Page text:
• Scientists worldwide are constantly trying to improve and expand HFC monitoring systems which will enable scrupulous monitoring of emission levels of the countries thereby ensuring that the agreement is not being violated. 
  • Another challenge that the agreement encounters is that of finding and manufacturing potential substitutes to HFCs. On the brighter side, this pushes the industries to search for climate-friendly refrigerants and coolants. The recent generation of coolants, the Hydrofluoroolefins (HPOs) are ozone friendly and they do not cause global warming either. Scientists have suggested that switching to HFOs would be efficient to decrease the usage of HFC-23.

How has India responded to the Kigali Agreement?

  • India demonstrated a very enthusiastic approach towards achieving its goals as marked by the Kigali Agreement. 
  • The challenge is to align these goals with the targets of the Make in India initiative to remain competitive in the world market.
  • Financial challenge is attributed to investment in research and technology towards finding better alternatives for HFC-23 or to buy such alternatives from other countries, both of which would significantly raise the cost of production.
  • India is yet to develop adequate technology required for researching and manufacturing of alternatives of HFCs, without which domestic industries in India would not stand a chance in the global market amidst the developed countries, some of which have already started using the alternatives by using their sound technological knowledge.
  • What also needs to be considered is the high temperatures in the country that increase the demand for air conditioners. What further contributes to this demand is the rising numbers in the middle-class category.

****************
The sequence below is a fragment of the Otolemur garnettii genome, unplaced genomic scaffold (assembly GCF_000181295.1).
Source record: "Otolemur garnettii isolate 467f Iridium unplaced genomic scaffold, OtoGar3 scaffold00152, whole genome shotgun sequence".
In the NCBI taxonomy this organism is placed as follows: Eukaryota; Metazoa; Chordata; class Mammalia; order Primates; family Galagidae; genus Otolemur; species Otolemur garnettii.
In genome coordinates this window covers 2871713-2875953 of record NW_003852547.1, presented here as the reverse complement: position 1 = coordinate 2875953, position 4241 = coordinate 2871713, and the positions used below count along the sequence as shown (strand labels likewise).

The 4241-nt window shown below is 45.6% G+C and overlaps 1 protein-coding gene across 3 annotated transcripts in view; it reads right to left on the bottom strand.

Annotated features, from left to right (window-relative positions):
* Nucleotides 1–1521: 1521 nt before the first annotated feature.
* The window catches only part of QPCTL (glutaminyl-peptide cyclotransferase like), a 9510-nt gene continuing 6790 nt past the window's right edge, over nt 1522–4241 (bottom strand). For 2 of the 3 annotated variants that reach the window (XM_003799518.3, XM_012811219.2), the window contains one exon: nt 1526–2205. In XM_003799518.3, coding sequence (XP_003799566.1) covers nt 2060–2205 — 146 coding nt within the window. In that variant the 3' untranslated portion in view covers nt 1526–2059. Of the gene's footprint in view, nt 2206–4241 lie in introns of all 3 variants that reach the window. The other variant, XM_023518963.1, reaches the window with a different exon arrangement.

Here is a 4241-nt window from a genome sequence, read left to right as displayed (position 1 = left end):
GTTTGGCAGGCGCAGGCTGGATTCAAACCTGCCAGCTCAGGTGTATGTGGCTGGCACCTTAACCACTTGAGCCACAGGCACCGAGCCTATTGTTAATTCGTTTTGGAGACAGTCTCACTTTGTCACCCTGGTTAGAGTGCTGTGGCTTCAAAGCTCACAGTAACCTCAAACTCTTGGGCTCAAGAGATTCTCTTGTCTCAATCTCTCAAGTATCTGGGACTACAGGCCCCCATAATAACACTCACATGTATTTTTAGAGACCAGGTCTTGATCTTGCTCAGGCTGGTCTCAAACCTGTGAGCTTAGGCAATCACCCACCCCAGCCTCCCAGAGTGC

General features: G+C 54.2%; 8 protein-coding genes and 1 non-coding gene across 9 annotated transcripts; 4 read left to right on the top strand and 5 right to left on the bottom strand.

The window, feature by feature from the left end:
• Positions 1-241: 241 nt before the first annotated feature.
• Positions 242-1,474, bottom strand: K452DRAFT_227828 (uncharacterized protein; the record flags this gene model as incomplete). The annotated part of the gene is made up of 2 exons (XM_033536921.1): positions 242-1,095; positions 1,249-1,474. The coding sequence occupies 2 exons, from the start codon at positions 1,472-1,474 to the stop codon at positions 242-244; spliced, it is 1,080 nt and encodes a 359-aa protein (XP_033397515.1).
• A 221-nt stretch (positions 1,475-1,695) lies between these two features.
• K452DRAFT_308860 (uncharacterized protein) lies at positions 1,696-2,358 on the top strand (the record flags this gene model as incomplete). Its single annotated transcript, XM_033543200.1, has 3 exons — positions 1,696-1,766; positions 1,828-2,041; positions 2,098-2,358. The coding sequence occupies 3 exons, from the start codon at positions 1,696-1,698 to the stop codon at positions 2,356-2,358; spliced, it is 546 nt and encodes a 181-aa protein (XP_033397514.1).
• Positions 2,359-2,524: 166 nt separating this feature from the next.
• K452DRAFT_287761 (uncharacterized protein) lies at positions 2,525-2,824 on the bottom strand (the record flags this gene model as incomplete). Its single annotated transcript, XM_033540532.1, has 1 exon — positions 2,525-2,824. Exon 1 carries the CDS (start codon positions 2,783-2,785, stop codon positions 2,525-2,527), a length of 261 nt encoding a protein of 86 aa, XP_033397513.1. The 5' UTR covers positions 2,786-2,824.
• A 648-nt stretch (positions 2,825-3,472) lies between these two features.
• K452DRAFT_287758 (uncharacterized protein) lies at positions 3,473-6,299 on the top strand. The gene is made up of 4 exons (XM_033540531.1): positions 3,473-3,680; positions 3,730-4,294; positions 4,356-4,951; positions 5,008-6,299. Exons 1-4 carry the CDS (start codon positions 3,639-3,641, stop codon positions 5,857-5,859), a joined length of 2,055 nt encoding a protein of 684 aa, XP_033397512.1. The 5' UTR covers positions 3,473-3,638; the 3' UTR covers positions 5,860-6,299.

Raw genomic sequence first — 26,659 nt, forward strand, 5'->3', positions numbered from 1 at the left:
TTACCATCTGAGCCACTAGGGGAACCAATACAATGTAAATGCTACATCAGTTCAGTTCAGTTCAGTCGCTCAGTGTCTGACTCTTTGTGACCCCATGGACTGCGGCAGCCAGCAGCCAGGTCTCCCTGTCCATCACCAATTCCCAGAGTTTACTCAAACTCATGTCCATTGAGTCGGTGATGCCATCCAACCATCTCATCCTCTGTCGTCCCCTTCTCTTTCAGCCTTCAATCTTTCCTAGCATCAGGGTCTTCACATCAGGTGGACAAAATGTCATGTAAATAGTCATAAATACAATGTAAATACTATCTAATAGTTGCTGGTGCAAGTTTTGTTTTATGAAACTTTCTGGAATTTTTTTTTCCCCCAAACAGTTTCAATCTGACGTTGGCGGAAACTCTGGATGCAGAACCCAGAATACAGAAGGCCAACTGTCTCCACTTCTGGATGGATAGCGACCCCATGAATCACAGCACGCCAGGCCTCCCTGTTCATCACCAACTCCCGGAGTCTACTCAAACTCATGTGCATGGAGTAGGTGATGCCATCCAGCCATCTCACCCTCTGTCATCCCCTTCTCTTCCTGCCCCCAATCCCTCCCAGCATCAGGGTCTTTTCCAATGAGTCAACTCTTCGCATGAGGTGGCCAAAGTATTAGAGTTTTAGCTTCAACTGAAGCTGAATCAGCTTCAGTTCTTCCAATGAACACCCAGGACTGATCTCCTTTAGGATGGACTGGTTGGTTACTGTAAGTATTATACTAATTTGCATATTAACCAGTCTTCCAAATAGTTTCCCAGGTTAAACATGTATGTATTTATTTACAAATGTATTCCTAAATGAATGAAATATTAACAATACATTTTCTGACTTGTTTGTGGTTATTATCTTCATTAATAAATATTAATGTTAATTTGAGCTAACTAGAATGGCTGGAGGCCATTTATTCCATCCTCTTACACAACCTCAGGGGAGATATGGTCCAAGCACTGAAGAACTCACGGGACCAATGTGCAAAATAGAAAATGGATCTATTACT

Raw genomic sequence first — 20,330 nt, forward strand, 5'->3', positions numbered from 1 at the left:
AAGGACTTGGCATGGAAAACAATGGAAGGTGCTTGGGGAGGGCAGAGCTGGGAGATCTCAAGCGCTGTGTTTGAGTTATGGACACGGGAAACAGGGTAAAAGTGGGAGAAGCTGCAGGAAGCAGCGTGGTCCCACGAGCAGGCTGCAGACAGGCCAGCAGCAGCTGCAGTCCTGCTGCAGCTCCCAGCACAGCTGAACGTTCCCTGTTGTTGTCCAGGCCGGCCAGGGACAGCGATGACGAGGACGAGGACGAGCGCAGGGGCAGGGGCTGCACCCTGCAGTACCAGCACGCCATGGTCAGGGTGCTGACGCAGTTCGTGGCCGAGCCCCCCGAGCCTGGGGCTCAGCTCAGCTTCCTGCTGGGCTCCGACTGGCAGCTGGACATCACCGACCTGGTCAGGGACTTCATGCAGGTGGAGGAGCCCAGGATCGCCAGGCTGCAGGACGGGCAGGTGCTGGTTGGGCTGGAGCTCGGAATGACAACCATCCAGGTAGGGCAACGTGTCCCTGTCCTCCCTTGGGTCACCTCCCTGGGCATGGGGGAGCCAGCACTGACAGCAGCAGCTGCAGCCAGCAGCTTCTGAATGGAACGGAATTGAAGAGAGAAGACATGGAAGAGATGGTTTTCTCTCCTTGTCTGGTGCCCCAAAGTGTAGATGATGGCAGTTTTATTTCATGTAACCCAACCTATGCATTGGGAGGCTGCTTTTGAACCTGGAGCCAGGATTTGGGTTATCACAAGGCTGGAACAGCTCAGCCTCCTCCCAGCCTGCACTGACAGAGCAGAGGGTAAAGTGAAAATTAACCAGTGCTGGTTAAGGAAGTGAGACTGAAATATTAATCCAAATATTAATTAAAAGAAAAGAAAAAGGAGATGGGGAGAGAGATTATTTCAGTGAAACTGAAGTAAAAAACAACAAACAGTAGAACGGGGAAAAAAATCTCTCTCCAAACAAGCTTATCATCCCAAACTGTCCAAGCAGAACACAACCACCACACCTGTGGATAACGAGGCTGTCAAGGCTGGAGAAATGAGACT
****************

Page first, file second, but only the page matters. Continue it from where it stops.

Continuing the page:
• Yet, the country as a responsible nation has voluntarily ordered to stop the production of HFC-23 as a byproduct of commonly used refrigerants. The projected reduction in emission levels of HFC-23 over the next 15 years is by 100 million tonnes equivalent of carbon dioxide.


The Kigali Amendment to the Montreal Protocol embarks on a journey to reduce HFC emissions worldwide thereby arresting the ever-increasing rate of global warming. It is undoubtedly the most remarkable step taken towards reducing the rise in global temperatures by the end of the century. The agreement has to endure numerous challenges towards accomplishing its goals. Ratification by all the countries of the world, correct estimation of levels of HFC emissions, developing extensive monitoring systems to keep a constant check on atmospheric levels of HFC-23, and finding viable alternatives to HFCs are some of the known hurdles. Thorough compliance by the developing countries would largely contribute to the success of the Kigali Agreement.